Kristin Knox – At 21, I wasn’t happy doing what I was doing, so I would say if you were like me and unsure of what it is you want to do, put yourself out there, say yes to all the opportunities that come your way because you never know what’s going to be beyond the next collaboration.

Anna and Grace – Don’t be afraid to ask for advice, everyone has something to offer.

Kathryn Ferguson – Don’t put too much pressure on yourself, I was always looking at what other people were doing and how much better they were doing than me and doing that completely froze me, it meant that I didn’t get to create anything of my own.

Q. What’s been your biggest challenge and how have you overcome it?

A. Anna and Grace – The biggest challenge is getting started, your idea is one thing but you’ve got to be disciplined enough to make it happen, you have to be realistic and patient.
It’s taken us a year and a half to grow the business and over that time, the concept of the business has changed and developed, we had to build the brand.

Ikonika – I was trying to picture things before the internet, I was lucky enough to get signed though the internet. I had to put in the work online, use forums and be active in getting my name and my music out there.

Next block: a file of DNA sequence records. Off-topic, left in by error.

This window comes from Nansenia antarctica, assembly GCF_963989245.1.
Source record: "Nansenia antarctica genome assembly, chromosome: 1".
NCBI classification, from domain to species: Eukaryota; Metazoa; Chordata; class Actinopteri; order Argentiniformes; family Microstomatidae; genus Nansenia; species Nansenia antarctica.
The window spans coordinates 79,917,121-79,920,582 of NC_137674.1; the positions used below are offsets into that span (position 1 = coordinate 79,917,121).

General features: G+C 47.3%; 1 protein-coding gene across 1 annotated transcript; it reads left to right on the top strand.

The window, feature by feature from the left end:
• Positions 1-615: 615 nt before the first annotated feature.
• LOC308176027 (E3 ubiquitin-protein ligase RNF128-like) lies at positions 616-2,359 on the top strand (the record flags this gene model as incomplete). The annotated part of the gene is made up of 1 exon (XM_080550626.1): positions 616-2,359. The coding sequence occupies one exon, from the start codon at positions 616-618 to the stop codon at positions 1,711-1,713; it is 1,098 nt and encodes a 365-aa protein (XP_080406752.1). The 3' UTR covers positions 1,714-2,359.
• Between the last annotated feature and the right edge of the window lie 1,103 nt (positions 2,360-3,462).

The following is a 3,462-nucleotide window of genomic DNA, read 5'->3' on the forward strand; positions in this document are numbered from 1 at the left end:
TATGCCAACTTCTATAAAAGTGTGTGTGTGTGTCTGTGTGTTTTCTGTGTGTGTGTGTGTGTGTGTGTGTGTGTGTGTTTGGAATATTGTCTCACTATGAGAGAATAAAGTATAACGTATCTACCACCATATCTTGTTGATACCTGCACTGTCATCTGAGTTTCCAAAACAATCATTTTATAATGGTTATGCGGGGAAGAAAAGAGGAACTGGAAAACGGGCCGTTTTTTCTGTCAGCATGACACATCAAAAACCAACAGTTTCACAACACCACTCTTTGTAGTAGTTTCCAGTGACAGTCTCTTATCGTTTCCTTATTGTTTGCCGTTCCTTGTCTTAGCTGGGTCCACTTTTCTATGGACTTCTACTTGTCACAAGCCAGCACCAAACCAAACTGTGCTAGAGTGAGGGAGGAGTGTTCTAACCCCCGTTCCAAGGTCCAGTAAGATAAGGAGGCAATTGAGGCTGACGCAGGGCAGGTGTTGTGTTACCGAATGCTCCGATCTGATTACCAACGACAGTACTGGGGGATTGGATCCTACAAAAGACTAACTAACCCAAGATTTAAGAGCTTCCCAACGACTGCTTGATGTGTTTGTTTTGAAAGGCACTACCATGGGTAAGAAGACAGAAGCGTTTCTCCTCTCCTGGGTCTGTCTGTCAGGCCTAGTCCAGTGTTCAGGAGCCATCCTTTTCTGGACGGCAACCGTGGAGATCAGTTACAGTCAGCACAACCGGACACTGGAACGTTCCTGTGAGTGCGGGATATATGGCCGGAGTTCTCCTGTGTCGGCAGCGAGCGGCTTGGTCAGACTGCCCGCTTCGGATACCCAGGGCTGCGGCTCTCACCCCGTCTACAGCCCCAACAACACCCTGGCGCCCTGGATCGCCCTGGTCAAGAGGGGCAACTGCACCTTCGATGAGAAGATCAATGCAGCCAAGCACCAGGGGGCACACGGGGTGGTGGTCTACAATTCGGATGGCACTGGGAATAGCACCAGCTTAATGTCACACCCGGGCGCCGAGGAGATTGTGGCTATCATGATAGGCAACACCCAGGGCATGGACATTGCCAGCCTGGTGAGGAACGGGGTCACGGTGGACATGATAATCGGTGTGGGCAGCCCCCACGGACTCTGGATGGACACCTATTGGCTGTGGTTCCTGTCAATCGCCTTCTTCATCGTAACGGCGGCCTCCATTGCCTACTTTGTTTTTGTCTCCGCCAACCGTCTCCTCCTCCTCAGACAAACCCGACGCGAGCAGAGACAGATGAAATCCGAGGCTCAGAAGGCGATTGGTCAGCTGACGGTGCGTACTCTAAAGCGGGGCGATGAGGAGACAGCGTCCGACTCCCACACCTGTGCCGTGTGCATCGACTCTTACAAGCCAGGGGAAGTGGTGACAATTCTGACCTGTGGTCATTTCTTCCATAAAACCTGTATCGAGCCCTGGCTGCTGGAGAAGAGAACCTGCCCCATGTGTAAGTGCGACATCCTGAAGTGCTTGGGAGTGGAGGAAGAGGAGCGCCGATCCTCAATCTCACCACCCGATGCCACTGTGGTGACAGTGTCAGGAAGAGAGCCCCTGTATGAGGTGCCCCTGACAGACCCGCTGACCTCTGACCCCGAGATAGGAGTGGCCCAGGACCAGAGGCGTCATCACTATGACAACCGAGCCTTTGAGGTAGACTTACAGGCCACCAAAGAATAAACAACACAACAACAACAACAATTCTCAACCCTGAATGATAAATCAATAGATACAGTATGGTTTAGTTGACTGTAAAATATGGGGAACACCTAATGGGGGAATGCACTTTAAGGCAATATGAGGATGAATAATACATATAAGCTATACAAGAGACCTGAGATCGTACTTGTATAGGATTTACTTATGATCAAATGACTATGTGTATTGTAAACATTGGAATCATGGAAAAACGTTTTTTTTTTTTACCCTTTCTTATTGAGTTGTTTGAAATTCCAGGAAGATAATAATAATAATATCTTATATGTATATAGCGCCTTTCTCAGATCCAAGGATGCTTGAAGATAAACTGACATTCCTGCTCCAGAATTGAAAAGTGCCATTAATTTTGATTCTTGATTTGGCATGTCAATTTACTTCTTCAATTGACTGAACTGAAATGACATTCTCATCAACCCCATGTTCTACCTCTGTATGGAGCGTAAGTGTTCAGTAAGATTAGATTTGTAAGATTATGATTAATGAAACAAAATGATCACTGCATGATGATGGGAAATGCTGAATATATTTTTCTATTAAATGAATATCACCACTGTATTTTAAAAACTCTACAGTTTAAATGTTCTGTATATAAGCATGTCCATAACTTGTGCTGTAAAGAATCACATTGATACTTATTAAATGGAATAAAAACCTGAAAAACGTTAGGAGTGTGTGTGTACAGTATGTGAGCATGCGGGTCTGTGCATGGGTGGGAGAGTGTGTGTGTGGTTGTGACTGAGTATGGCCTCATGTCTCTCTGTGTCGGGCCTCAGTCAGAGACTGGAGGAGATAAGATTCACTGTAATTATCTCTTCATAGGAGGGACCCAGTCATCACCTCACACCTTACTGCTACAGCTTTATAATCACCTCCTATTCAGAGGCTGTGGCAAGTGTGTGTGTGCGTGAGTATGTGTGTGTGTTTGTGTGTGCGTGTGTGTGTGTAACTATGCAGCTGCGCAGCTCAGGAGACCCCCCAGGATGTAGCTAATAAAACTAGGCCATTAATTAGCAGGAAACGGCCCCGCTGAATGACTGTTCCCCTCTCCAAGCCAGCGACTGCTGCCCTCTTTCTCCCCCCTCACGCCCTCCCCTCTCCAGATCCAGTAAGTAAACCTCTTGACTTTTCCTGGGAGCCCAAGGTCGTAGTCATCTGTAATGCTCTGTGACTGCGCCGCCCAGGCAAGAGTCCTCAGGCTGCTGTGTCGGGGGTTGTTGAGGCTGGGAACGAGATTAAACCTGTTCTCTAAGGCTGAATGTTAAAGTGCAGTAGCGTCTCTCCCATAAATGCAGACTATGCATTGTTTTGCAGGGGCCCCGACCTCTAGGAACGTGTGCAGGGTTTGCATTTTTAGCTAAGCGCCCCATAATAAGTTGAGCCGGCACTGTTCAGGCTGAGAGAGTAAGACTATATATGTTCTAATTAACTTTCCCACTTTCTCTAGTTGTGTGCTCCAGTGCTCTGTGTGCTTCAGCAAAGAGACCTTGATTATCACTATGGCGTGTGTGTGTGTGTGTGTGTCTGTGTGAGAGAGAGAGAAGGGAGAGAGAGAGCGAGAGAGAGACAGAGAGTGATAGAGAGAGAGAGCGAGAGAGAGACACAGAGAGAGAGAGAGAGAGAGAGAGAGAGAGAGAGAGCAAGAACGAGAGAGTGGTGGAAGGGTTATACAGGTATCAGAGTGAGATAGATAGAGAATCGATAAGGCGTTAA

Kristin Knox – For me the hardest thing to do is to turn a blog into a business, if you really take it seriously, blogging is a full time operation. Brands and companies want to reach out to new audiences via the web and the blogosphere, but they don’t know what the monetary value of that is just yet, it’s part of our job as bloggers to educate the brands. It’s an uphill struggle but it’s starting to change, even if you’re Susie Bubble; we all struggle.

Q. It’s amazing that there are seven female entrepreneurs on the stage yet no one has mentioned feminism. How do you feel you’re gender has shaped what you do, is it important to you, is important to your business, your customers?

A. Justice – I celebrate woman hood and I want to give back to other women and inspire them but I don’t look at it from a feminist perspective because what I’ve created is a business which serves women, but men read my magazine as well. Something they [men] can get from that is they’ll become more in tune with women’s issues and interests. I think it’s important not to shy away from the fact that we are women but I don’t consider my gender as the main thing behind my business, we’re just entrepreneurs who are passionate about what we do and we’re proud to be women.